These two stories drive home the importance of water issues to the development of shale energy. There is a growing chorus within and outside the E&P community that injection wells are not a long term solution to the wastewater. Research will continue on water recycling and on waterless fracking to address this critical issue.
The Institute for Sustainable Energy and the Environment (ISEE) – a research center at Ohio University's Fritz J. and Dolores H. Russ College of Engineering and Technology – has been awarded more than $2M in state and federal grants to support research to clean the wastewater that results from hydraulic fracturing, or "fracking," on site.
New permits were issued today for deep injection of chemically-laced wastewater from oil and gas drilling. The first four permits went out to sites in Athens, Portage and Washington counties and another 28 sites will permitted in small batches within the coming months. Rick Simmers, head of the state’s Division of Oil and Gas Resources said, “we never had an official moratorium on issuing the permits, but we've asked the companies to work cooperatively with us as we upgrade our statutes and rules to make them even more stringent, and the companies have.”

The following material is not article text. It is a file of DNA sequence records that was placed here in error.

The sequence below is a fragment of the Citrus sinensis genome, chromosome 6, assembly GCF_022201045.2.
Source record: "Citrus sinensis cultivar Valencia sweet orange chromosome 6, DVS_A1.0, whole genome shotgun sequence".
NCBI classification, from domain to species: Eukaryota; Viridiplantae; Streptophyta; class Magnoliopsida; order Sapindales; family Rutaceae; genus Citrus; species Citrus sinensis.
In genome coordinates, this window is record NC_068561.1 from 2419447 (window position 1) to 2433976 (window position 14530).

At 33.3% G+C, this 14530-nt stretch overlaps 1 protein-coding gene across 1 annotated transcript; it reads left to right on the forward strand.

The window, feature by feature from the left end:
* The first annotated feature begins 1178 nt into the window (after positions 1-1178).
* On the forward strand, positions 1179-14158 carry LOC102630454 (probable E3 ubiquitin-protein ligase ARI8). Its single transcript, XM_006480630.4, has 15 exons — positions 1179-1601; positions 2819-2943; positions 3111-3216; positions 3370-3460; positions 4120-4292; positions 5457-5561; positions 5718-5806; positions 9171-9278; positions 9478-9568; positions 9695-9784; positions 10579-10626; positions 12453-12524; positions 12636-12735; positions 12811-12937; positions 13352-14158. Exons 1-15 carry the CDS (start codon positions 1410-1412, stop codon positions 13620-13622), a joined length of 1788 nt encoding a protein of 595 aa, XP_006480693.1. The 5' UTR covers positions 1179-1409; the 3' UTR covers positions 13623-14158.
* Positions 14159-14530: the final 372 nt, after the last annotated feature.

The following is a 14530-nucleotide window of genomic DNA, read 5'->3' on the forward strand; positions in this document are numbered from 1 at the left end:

Click here for the full AP article in the Akron Beacon Journal Online.